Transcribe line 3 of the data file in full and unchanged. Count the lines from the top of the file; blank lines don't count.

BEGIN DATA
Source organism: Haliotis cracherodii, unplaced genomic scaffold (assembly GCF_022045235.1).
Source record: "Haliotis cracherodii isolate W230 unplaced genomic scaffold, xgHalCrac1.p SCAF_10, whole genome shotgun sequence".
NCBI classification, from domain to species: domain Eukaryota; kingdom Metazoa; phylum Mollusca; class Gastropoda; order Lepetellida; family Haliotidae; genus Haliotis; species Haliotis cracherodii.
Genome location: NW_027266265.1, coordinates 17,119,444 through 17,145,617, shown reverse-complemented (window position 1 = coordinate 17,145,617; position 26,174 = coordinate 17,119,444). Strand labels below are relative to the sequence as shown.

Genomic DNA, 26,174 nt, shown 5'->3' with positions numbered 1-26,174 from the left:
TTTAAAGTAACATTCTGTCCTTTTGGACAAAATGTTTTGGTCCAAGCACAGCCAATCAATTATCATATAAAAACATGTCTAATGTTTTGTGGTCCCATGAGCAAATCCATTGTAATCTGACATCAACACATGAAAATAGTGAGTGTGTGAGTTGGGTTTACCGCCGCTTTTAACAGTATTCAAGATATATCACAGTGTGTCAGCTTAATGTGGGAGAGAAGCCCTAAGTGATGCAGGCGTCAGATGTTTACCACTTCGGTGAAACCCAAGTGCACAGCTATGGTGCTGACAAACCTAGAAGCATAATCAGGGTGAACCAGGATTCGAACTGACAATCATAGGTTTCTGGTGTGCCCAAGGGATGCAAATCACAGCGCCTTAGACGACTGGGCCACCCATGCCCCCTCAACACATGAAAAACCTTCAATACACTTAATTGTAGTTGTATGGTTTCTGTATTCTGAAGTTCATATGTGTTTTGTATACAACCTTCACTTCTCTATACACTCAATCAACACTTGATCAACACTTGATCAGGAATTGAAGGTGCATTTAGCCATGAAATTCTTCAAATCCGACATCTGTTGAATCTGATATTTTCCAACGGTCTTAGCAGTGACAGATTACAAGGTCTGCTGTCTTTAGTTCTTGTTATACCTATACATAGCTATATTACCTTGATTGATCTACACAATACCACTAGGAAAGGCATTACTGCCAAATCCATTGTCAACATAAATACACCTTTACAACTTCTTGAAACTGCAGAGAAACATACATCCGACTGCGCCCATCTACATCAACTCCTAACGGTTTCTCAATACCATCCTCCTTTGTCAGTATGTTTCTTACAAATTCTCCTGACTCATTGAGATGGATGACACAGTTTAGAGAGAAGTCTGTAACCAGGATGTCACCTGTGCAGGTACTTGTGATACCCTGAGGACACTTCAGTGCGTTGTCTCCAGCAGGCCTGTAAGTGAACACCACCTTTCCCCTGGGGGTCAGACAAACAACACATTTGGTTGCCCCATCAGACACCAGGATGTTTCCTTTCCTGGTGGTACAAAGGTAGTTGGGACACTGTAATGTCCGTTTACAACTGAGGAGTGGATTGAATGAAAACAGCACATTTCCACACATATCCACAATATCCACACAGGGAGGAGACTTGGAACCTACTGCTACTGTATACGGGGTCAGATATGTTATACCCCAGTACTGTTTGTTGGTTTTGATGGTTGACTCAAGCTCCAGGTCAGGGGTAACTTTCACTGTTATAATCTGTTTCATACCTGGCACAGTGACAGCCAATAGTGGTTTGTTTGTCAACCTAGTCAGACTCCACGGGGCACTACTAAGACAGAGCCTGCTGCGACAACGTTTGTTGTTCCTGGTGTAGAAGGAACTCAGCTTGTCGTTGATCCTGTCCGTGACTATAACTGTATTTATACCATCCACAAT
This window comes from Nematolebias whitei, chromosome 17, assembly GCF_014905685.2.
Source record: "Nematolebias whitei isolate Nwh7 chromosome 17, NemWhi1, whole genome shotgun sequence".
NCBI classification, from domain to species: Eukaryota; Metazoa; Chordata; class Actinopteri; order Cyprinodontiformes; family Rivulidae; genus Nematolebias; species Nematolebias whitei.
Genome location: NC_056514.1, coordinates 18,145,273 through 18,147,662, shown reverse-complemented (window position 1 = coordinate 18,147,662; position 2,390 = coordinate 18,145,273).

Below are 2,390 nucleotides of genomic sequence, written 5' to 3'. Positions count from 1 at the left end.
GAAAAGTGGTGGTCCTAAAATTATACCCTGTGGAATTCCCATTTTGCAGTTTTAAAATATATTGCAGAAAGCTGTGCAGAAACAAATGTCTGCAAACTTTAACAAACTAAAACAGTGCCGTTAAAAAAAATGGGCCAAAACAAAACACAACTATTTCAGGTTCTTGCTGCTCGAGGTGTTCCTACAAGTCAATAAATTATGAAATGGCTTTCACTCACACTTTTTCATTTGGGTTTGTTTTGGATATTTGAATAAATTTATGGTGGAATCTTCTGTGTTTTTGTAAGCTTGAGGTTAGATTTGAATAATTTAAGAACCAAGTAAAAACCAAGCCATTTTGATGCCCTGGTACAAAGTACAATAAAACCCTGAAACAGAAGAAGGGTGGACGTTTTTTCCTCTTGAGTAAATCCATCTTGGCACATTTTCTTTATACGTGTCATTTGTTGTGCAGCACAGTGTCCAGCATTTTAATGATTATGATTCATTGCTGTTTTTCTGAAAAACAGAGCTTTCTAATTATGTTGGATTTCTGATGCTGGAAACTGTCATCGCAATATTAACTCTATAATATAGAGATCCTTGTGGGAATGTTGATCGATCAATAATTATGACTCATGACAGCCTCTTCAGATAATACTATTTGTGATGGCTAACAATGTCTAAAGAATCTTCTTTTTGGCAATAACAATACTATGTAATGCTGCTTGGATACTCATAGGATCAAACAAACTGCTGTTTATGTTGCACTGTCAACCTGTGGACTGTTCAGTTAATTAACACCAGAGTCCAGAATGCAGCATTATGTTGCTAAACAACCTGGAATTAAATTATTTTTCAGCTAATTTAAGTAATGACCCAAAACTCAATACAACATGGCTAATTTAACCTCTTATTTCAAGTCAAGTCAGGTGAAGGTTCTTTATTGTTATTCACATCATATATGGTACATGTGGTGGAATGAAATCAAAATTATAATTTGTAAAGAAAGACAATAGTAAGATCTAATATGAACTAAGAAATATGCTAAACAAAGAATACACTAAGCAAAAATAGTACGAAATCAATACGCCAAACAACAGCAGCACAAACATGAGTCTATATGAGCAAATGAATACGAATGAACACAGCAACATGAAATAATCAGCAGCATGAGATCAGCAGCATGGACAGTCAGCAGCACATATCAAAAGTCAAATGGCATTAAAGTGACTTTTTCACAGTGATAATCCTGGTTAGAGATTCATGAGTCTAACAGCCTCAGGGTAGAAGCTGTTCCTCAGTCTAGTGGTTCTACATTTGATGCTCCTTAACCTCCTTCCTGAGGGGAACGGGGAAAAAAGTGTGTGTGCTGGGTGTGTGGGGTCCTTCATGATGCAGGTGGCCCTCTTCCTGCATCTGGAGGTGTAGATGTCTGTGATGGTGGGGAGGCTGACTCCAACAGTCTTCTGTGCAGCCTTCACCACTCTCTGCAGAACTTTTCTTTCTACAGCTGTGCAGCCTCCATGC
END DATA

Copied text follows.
NCBI classification, from domain to species: domain Eukaryota; kingdom Metazoa; phylum Mollusca; class Gastropoda; order Lepetellida; family Haliotidae; genus Haliotis; species Haliotis cracherodii.